|2002||Wayne Schimmelbusch||Player, Coach|
|2002||Wally Carter||Player, Coach|
|2002||James Gardiner||Club Founder|
The article below is from the official club site:
Eight inducted into Hall of Fame
4:03:28 PM Sun 21 July, 2002
On Saturday night at Crown Casino, the Kangaroos inducted
eight heroes as the inaugural members of their Hall of Fame.
Eligibility was determined as follows:
Presenters included Mick Nolan, Peter "Crackers" Keenan,
Laurie Dwyer, Denis Pagan, club historian Fr Gerard Dowling and former CEO, Greg
The Kangaroos are pleased to announce the members of our inaugural Hall of Fame are:
Keith Greig was the first North Melbourne player to win the Brownlow medal and epitomised the Brownlow tradition - skilled, courageous and scrupulously fair. A former captain, his name is revered as one of the famous 20 in the club’s first premiership team in 1975. A member of both the AFL and Kangaroos’ Team of the Century he has been a magnificent contributor to his club and the game.
Wayne Schimmelbusch was the first Kangaroo to play 300 games and, as a blisteringly quick wingman and half forward, was blessed with tons of courage. He would be a cornerstone of the new look Roos in the early seventies holding his own against the raft of champions assembled from all corners of the land. A club captain and member of the club’s historic first premiership side and Team of the Century and a man known to one and all... quite simply as "Schimma".
Les Foote was the first man to captain North Melbourne into a VFL Grand Final in 1950. He was also the first player to captain the club for four seasons..the first to win the Syd Barker trophy more than once..the first to win it in consecutive years and the first to win it three times. His game it was said, was built on a potent cocktail of balance, power, pace and courage and when the club named it’s Team of the Century last year it came as no surprise that he was named in the centre.
Wally Carter was the first man to win the Syd Barker trophy as North Melbourne’s best and fairest, the first man to take the Roos into a VFL Grand Final and the first to coach North in 200 games. He was a man who gave this club so much for so long. A man who was blue and white until the very end and will always be revered by all at the club.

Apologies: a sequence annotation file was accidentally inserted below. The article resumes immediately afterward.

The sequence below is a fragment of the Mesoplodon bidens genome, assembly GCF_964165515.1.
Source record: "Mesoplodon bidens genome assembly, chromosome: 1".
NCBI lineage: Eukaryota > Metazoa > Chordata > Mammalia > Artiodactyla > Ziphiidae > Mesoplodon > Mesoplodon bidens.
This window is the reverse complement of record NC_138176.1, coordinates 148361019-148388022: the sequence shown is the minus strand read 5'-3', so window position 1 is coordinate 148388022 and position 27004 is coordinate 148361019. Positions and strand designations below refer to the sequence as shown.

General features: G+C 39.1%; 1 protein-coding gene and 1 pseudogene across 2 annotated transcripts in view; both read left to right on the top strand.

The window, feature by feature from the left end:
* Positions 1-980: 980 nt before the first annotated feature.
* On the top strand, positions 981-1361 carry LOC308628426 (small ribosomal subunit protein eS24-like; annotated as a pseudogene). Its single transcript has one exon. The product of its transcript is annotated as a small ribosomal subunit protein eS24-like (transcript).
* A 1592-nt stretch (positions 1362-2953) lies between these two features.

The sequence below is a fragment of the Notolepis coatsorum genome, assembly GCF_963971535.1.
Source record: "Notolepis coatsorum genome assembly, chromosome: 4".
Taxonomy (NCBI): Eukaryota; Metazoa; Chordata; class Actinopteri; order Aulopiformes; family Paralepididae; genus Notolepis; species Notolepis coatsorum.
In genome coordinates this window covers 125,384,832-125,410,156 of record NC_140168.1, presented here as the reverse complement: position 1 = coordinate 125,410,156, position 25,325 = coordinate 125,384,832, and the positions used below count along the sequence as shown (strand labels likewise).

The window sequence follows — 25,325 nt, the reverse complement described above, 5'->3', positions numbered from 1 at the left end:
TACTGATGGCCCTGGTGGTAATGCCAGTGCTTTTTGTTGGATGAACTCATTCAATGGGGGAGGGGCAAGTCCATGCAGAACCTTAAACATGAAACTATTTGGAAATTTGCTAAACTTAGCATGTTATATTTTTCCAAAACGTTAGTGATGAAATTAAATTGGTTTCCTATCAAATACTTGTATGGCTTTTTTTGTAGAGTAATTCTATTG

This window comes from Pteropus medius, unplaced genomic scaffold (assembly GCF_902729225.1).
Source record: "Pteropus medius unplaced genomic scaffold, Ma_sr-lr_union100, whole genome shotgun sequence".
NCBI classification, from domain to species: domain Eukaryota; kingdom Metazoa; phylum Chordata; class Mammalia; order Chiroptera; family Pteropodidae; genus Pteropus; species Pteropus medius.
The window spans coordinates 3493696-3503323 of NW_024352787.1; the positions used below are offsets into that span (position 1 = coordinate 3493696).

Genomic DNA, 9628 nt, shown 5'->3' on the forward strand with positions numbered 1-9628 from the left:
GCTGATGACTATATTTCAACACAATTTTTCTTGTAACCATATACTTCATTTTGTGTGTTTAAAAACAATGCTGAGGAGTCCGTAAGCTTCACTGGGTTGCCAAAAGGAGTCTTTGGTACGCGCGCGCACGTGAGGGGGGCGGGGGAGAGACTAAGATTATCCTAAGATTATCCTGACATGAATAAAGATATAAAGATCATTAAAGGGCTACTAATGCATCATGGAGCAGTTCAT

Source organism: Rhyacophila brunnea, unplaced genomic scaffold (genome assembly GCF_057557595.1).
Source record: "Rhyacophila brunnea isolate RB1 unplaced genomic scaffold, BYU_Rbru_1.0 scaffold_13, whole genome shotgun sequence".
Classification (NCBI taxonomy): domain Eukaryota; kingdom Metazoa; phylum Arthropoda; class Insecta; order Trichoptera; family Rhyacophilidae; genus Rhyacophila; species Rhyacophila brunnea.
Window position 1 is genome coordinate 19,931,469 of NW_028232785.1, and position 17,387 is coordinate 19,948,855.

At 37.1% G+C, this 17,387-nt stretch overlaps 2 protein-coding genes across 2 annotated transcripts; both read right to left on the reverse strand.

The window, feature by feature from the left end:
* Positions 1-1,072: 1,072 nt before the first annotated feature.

Ron Barassi was the first man to coach North Melbourne to a VFL flag, doing what 22 others before him had failed to achieve. He ushered in his own fierce brand of football professionalism. He demanded perfection, he looked for innovation and achieved his goal to keep North Melbourne at the forefront of football not only in the VFL but Australia wide. He coached the club 198 times over eight seasons missing the finals only once, and directing the team in six consecutive Grand Finals winning twice.
Ron Casey was the first media "megastar" to take the helm of an AFL club. Under his astute chairmanship, the Roos would become the most powerful and successful side of the nineties with the club winning flags in 1996 and 1999. He spent a lifetime broadcasting and televising sporting events from all corners of the globe but his one true sporting love was always the Kangaroos.
Ron Joseph made the transformation from schoolboy into VFL secretary and powerbroker with breaking stride. Assistant secretary in 1963, he would take over the following year and become one of the trendsetters in football administration for the next four decades. When the club won its groundbreaking flag in 1975, Joseph could lay claim to signing 19 of the 20 players who would become known as the immortals. His strength lay in his love for his men, the total confidence in their ability and a trust that went beyond normal administrative duties.
James Gardiner was 21 when he helped found the club in 1869 and was simply the "first". The first to believe this club we know and love, could survive. The first to believe this club could become a powerful entity in the VFA, and the first to rally in support of its admission to the VFL. He saw North win six VFA premierships, a record 49 games in a row and climbed off his deathbed to push for admission to the VFL.
Wayne Schimmelbusch was inducted as the inaugural Legend.